ETFs Are Hot: Is This Just The Beginning?

by: Richard Kang
Pension and Investments Online published an article last week discussing some of the developments happening in the background of the ETF industry. So much of the focus has been on new product development and asset growth, however this is clearly having an effect on other parts of the industry.

Certainly, the management at mutual fund manufacturers must be considering the purchase of ETF providers, as well as hedge fund managers, to help gain access to the two poles of the investment spectrum. They may not go full throttle to the pure separation of beta and alpha, but being “stuck in the middle” is a term many students of first year economics will recall. Recent news of Power Corp of Canada (holder of various finanicial services companies) buying Putnam Investments (NYSEARCA:PGM) for US$3.9 billion makes me wonder what will be the stimulus that leads to major investment firms lining up to buy ETF providers.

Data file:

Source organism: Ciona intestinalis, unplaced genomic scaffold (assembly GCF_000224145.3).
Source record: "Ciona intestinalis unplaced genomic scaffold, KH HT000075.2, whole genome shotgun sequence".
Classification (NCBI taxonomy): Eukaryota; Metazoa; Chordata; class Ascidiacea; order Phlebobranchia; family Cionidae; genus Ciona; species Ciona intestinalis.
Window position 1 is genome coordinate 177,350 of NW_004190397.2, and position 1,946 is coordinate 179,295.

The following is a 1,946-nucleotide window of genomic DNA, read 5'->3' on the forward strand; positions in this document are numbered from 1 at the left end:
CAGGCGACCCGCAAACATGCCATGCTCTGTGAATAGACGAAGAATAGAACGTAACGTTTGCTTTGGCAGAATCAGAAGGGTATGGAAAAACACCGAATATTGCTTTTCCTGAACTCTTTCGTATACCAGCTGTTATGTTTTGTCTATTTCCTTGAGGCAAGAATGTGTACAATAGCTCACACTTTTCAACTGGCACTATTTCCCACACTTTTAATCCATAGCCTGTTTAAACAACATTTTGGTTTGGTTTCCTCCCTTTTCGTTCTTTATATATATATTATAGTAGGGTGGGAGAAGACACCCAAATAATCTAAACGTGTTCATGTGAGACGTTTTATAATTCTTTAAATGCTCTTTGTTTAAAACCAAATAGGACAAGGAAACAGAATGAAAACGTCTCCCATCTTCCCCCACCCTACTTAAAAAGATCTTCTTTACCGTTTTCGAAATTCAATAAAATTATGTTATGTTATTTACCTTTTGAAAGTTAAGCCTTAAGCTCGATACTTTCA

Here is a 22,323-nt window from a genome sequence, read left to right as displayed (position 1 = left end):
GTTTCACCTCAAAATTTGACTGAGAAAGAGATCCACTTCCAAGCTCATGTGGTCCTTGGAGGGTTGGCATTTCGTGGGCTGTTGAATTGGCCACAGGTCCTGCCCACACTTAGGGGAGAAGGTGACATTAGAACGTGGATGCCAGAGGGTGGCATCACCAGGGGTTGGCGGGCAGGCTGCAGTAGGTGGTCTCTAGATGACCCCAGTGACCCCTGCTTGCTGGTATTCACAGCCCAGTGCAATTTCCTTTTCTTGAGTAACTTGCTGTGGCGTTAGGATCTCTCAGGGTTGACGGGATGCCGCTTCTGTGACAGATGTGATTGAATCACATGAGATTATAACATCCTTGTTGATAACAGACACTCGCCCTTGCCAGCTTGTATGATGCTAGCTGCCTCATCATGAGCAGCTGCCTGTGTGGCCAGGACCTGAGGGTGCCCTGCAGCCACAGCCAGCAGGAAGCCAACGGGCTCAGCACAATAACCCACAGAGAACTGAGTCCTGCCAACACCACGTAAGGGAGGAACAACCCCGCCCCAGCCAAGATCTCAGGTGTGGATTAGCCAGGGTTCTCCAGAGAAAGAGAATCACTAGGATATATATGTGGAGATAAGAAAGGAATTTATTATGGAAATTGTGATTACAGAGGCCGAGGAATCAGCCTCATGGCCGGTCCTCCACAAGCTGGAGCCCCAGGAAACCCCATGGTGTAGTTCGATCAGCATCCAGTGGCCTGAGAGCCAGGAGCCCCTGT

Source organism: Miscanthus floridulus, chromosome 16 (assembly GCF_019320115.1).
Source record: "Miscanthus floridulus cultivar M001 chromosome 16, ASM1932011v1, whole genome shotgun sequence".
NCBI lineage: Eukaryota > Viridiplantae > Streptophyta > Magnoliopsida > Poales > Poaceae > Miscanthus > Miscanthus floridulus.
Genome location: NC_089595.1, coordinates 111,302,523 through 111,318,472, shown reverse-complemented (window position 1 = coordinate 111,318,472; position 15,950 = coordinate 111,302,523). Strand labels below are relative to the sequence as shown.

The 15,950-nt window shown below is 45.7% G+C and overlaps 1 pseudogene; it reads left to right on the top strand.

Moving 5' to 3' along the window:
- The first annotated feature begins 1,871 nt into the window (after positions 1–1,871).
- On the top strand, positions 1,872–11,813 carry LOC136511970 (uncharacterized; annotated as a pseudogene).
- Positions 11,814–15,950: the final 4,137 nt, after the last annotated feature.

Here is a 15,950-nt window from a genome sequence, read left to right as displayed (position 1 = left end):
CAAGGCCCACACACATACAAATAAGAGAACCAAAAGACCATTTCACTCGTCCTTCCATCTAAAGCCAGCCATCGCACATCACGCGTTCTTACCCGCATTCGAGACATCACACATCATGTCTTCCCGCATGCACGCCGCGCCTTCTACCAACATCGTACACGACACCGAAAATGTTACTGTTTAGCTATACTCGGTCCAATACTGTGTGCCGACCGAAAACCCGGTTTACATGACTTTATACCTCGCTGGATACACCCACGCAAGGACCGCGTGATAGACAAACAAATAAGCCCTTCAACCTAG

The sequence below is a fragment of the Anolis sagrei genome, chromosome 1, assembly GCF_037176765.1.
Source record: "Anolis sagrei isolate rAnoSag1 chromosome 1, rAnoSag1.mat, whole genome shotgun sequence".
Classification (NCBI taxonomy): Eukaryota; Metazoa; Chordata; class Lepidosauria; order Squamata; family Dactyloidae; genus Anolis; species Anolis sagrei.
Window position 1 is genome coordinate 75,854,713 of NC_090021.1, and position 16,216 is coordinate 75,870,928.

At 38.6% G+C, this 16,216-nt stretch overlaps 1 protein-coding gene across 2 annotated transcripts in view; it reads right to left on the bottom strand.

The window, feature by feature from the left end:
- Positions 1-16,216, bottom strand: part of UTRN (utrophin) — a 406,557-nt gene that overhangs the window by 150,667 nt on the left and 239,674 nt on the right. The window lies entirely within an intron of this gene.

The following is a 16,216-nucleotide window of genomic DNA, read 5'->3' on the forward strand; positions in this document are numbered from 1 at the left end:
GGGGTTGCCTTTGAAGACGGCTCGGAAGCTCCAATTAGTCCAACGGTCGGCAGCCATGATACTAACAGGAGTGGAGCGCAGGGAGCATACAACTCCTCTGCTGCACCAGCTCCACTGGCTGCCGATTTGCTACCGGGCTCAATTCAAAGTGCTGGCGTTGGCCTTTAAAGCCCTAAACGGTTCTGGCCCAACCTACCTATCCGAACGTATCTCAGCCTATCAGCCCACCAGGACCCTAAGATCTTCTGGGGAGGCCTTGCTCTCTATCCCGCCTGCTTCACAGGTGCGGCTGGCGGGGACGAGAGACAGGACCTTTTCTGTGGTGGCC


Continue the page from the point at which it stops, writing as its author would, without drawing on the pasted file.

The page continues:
No surprise then that the VCs and private equity firms are ahead of the curve … not difficult compared to the mutual fund dinosaur. Still, I find this sentence in the article interesting:

That growth rate has venture capitalists and merchant bankers looking for the next hot ETF provider.

When I think of “hot” in the investment space I think of the IPOs of the 90’s or hedge funds of the past few years. But a hot “ETF provider”? You’d think we’re talking about alpha! We’re still talking about boring ol’ beta, right? I guess beta really is hot and the proof (new products, exponential asset growth) is the pudding that should not make this a surprise. However, this leads me to believe that the growth both in number of new offerings and assets under management we have seen in the past few years will easily be eclipsed in the next year or two (or more). This will especially be true on a global scale as there are so many international markets that have yet to be “ETF’d”. Consider how international real estate just became online as an ETF last month.

Of course, this bull market that has got to be one of the longest in terms of duration (but not actual percentage gain), however it will obviously have to end at some point in time and with potentially significant downside. Depending on the scope of a correction, how the ETF industry is affected by this will, in my opinion, be the most important development in this area for this decade. My guess is that it might cause a slight hiccup in terms of asset gathering but it will be very hard to turn this ship off course.